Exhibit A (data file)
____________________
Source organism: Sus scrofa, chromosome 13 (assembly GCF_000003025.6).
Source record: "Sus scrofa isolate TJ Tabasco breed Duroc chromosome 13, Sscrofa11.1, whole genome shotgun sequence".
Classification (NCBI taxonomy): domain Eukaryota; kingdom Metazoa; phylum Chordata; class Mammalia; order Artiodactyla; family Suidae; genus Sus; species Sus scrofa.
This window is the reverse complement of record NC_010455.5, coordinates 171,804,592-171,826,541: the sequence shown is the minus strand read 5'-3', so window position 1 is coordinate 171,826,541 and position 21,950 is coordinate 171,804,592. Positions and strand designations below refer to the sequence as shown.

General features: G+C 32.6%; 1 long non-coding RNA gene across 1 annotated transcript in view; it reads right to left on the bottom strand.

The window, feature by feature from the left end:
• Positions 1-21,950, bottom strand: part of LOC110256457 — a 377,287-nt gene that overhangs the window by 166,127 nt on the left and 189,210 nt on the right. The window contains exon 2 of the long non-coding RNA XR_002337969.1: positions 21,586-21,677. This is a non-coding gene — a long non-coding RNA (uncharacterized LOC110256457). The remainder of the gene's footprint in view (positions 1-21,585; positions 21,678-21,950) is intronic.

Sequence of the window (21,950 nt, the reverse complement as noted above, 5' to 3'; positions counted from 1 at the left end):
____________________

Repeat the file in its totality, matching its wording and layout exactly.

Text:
Source organism: Sus scrofa, chromosome 13 (assembly GCF_000003025.6).
Source record: "Sus scrofa isolate TJ Tabasco breed Duroc chromosome 13, Sscrofa11.1, whole genome shotgun sequence".
Classification (NCBI taxonomy): domain Eukaryota; kingdom Metazoa; phylum Chordata; class Mammalia; order Artiodactyla; family Suidae; genus Sus; species Sus scrofa.
This window is the reverse complement of record NC_010455.5, coordinates 171,804,592-171,826,541: the sequence shown is the minus strand read 5'-3', so window position 1 is coordinate 171,826,541 and position 21,950 is coordinate 171,804,592. Positions and strand designations below refer to the sequence as shown.

General features: G+C 32.6%; 1 long non-coding RNA gene across 1 annotated transcript in view; it reads right to left on the bottom strand.

The window, feature by feature from the left end:
• Positions 1-21,950, bottom strand: part of LOC110256457 — a 377,287-nt gene that overhangs the window by 166,127 nt on the left and 189,210 nt on the right. The window contains exon 2 of the long non-coding RNA XR_002337969.1: positions 21,586-21,677. This is a non-coding gene — a long non-coding RNA (uncharacterized LOC110256457). The remainder of the gene's footprint in view (positions 1-21,585; positions 21,678-21,950) is intronic.

Sequence of the window (21,950 nt, the reverse complement as noted above, 5' to 3'; positions counted from 1 at the left end):